Transparency, openness, emotion and office culture are at the forefront of how real estate agencies should communicate and engage with clients and staff, a recent industry forum heard.
The WA Real Estate Open Forum, a principal-focused event held in Perth by Macquarie Bank, rent.com.au and Realestimations, was focused on how principals should approach consumers in contemporary Australia.
“The event focused on marketing and how this has changed in recent years and how it will continue to change and evolve; a topic which was in direct response to industry demand through rent.com.au,” said Domonic Thompson, senior manager at Macquarie Relationship Banking.
“It was about putting yourself in your clients’ shoes to really understand their needs and how they want to be communicated with, helping drive effective and efficient marketing and communications strategies."
The Forum heard from John Percudani, director at WA-based group Realmark, who said agencies that lack an emotional appeal for consumers and staff – referred to as the “intangibles” – will never be more than just atypical and average.
“The real ability to differentiate yourself in the marketplace is now in the intangibles, and that is the hardest thing to address, but it is the place that's the most powerful," he told attendees.
“What is the emotional product, the emotional promise, that we are delivering? What is it that Realmark is trying to sell to its clients?,” were the questions he asked of his company five years ago. Marketing your company as the most professional isn't enough, he said - that's just expected by today's consumers.
In Realmark’s case, the primary emotions they decided they were selling were “trust and hope”, Mr Percudani said.
Attendee reaction to Mr Percudani’s talk was mixed.
Mark Sinclair, of realestimations, said principals in WA had a lot to learn about how they operated their businesses, although Mr Percudani’s experiences showed how change can be managed.
It’s about “getting an understanding that change is here now,” he continued. “And unless [principals] start to make some changes, they might not be here in five years’ time.”
“It’s building a brand, whether you’re part of a franchise or an independent, and understanding the relationships with your staff and your clients. That’s where we’ve got a long way to go.”
“We’re a long way behind Victoria, which is the leading light in the country, followed by the better end of NSW,” he added.
Kevin Attree, director at Attree Real Estate, the number one selling agency south of the Swan River, said doing the basics remained paramount.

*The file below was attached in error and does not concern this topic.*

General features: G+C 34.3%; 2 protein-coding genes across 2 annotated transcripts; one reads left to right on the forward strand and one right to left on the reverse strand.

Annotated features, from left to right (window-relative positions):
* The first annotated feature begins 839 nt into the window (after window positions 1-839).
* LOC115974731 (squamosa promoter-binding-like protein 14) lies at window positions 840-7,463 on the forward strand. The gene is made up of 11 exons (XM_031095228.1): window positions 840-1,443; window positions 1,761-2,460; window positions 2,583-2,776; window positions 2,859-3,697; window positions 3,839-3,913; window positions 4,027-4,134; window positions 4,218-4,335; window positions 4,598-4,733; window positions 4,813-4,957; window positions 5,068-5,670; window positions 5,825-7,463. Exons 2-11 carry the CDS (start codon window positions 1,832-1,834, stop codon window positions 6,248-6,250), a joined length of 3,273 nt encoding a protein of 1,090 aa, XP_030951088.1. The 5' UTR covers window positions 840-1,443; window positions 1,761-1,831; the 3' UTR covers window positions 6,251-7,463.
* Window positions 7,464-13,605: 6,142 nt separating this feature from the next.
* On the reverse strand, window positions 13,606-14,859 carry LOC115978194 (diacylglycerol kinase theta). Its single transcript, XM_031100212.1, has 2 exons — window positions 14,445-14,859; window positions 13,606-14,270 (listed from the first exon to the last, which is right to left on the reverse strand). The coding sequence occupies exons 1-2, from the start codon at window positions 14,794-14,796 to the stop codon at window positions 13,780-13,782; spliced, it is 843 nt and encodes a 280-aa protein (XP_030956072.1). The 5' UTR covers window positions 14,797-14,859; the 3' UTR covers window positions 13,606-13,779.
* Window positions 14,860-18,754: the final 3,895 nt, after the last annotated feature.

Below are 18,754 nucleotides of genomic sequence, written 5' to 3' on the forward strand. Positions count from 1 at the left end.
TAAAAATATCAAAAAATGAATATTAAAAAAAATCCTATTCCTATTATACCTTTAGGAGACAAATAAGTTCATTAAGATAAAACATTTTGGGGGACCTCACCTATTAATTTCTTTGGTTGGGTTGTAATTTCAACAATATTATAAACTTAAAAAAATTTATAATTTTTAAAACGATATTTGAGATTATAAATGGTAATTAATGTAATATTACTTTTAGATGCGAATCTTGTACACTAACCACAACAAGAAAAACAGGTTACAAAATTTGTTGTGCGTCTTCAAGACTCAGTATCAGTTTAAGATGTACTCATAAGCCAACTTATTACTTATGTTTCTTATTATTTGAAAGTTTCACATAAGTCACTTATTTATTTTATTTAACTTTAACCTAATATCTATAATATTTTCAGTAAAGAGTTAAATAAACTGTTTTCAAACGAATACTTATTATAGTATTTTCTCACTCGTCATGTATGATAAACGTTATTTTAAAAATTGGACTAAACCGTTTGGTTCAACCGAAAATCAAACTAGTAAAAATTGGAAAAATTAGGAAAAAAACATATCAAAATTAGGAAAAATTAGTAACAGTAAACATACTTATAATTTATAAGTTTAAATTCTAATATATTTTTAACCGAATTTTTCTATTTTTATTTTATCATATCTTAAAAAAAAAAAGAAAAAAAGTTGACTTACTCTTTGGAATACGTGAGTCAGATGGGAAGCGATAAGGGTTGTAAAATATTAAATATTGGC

“I think the key is simple strategies, based around culture and having fun,” he told Real Estate Business after the event.
“The focus isn’t the house, it’s the person. And the people who have passion will succeed.”
While Mr Attree acknowledged he used social media and technology sparingly, he said he'd "sooner go and talk to people. The reality is, if you could go and talk to 10 people every day, 50 or 60 by the end of the week, you are a far better position to build your career.”
“I hear people say the market is tough,” he continued. “It’s only tough if you want it to be tough. This month we’ve listed about 30 homes, and we’ve sold around 19 or 20. That tells me there are enough transactions going on.
According to Mark Woschnak, managing director at rent.com.au, principals must acknowledge the importance that culture and values now play in the business.
“The new world is a balance of, it’s just not the product, it’s not just your knowledge and skill sets, and it’s not just the culture that’s going to win you business. It’s a mix of all of those things,” he said.
“It’s how to portray that into all parts of the business - it’s not just spoken, it’s on cards, it’s on the materials, it’s in the office, and it’s reinforced in staff meetings. Right down to the hiring of new staff, it’s more about the values of the person first, and the skill set second. I’m of the belief that you can train on good values, but it takes a lot longer to train good values.
“A lot of the feedback tonight was quite varied,” he continued. “Culture meant quite a lot of different things to different people. It’s an intangible, and the challenge here is for people to identify just where they’re at, and to identify what their culture is, and what they want to move to, and how then do they implement that.”
“John’s story was a great one because it didn’t happen overnight, there is a five-year journey, professional changes got made, professional advice was sought, a lot of changes were made into their business, even personally, so it was a high-level choice to make a difference.”
“The challenge is for older principals to accept that, whether you want to call it Gen Y, or the flow on effect of Gen Y, things are more open, more transparent, feedback and emotions and motivations are a bigger part than they ever were before.”
Mr Thompson said change was a constant. “I believe that the key takeouts for agents were that the way in which they interact with their clients, and indeed are expected to interact with their clients, is ever-changing and needs to be constantly top of mind, and ultimately that each business is accountable for its own success."
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